Healthcare data breaches occur on a daily basis in the US. Most healthcare providers expect it is a matter of “when” not “if” they will be impacted. The US Department of Health and Human Services reported 325 healthcare data breaches in in the first six months of 2021.  As the threat of being hacked increases, more health care providers are purchasing cyber liability insurance to protect against data breaches or online attack.

The timing could not be worse. With cyberattacks on the rise, and demand for coverage surging, the $3 billion cyber insurance industry is facing higher costs and substantially more risk than ever before. According to the National Association of Insurance Commissioners, premiums have more than doubled since 2015. Some companies report their policy premiums increasing 35% over prior year.  Almost all premiums climbed by double digits in 2020.

As a result of soaring losses, insurers are doing more due diligence on customer’s applying for coverage, raising prices, and limiting the liability coverage. Upper limits of $10M are really a thing of the past and policy holders are receiving notices that the coverage is being slashed to $5M or even less if the policy holder cannot demonstrate their compliance with data privacy standards and best practices.

Due to the uptick in ransomware losses, the underwriting process now often requires the applicant to provide written documentation of security audits, submission of incident security plans, disaster recovery plans, and compliance with industry standards like SOC or HITRUST. Some companies will find that they are unable to obtain cyber coverage at all.

Companies that have sensitive data subject to international, federal and state privacy laws must be sure that they have adequate cyber liability coverage and demand the same from their vendors. Best practices include requiring the vendor to provide a copy of the cyber policy page and including contractual obligations for the vendor to provide notice if they have a lapse in coverage.  Companies can no longer rely on assurances from their vendors as to the adequacy of their security processes and insurance coverage but instead have an obligation to audit and review the integrity of their vendors IT security.

Purchasing cyber coverage and ensuring that your vendors have adequate coverage is just one part of the solution.  Hackers have targeted public and nonprofit entities, such as healthcare providers, because they often have computer networks running on old systems, minimal cybersecurity and understaffed IT departments. Companies must constantly evaluate their cyber security and protect against ransomware attacks. The ability to demonstrate a robust IT process may be key to obtaining cyber liability coverage. The White House issued a memorandum on cybersecurity best practices to business executives on June 1, 2021. In its memo, The White House lists the following five best practices for safeguarding against ransomware attacks.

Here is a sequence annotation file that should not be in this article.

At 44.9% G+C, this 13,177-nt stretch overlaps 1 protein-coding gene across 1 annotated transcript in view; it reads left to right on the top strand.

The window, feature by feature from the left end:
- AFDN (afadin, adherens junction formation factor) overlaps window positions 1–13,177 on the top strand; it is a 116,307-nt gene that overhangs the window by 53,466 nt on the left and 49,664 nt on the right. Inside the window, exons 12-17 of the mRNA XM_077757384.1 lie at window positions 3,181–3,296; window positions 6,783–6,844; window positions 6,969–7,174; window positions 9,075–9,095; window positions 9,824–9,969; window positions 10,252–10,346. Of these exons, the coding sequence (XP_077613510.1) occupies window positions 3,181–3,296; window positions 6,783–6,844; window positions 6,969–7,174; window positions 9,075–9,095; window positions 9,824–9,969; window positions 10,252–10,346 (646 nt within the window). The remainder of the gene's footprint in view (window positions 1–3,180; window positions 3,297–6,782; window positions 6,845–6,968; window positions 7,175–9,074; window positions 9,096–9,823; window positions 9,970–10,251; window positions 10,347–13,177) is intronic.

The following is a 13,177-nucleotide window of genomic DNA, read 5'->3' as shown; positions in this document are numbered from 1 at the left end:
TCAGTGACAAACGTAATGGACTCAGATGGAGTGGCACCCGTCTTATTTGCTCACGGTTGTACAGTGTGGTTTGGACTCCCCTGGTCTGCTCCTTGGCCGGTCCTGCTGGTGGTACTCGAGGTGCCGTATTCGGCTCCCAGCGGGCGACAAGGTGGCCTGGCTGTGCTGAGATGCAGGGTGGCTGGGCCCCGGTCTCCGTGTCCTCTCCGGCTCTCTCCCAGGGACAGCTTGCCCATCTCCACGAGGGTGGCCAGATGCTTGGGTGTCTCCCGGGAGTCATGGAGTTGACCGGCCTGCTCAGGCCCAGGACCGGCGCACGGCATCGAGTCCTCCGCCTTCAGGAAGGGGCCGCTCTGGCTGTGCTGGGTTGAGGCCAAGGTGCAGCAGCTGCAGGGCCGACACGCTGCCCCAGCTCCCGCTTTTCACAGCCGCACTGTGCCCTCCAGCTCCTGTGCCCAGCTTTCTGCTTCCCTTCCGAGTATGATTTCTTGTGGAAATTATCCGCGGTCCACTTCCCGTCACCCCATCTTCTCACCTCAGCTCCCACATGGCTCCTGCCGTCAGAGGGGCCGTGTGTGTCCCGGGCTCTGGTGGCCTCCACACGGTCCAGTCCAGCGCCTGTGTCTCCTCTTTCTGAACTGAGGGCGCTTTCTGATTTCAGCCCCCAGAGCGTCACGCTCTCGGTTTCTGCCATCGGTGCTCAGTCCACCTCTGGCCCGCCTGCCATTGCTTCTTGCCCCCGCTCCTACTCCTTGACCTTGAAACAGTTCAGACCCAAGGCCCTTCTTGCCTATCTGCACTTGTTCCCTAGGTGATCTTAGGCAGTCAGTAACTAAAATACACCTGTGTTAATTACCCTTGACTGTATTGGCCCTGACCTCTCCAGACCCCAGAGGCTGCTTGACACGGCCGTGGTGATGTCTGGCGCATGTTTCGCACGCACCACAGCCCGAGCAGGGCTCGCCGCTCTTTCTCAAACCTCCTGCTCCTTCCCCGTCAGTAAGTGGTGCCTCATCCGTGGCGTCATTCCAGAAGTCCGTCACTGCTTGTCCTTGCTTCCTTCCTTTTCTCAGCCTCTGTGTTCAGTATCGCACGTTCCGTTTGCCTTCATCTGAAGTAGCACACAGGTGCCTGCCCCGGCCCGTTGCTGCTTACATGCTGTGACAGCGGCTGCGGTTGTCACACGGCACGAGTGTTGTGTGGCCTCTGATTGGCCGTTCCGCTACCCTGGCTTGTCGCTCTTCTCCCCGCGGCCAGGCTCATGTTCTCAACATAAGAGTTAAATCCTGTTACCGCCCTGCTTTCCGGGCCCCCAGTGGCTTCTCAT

1. Backup your data, system images, and configurations, regularly test them, and keep the backups offline: Ensure that backups are regularly tested and that they are not connected to the business network, as many ransomware variants try to find and encrypt or delete accessible backups. Maintaining current backups offline is critical because if your network data is encrypted with ransomware, your organization can restore systems.
  2. Update and patch systems promptly: This includes maintaining the security of operating systems, applications, and firmware, in a timely manner. Consider using a centralized patch management system; use a risk-based assessment strategy to drive your patch management program.
  3. Test your incident response plan: There’s nothing that shows the gaps in plans more than testing them. Run through some core questions and use those to build an incident response plan: Are you able to sustain business operations without access to certain systems? For how long? Would you turn off your manufacturing operations if business systems such as billing were offline?
  4. Check your security team’s work: Use a 3rd party pen tester to test the security of your systems and your ability to defend against a sophisticated attack. Many ransomware criminals are aggressive and sophisticated and will find the equivalent of unlocked doors.
  5. Segment your networks: There’s been a recent shift in ransomware attacks – from stealing data to disrupting operations. It’s critically important that your corporate business functions and manufacturing/production operations are separated and that you carefully filter and limit internet access to operational networks, identify links between these networks and develop workarounds or manual controls to ensure ICS networks can be isolated and continue operating if your corporate network is compromised. Regularly test contingency plans such as manual controls so that safety-critical functions can be maintained during a cyber-incident.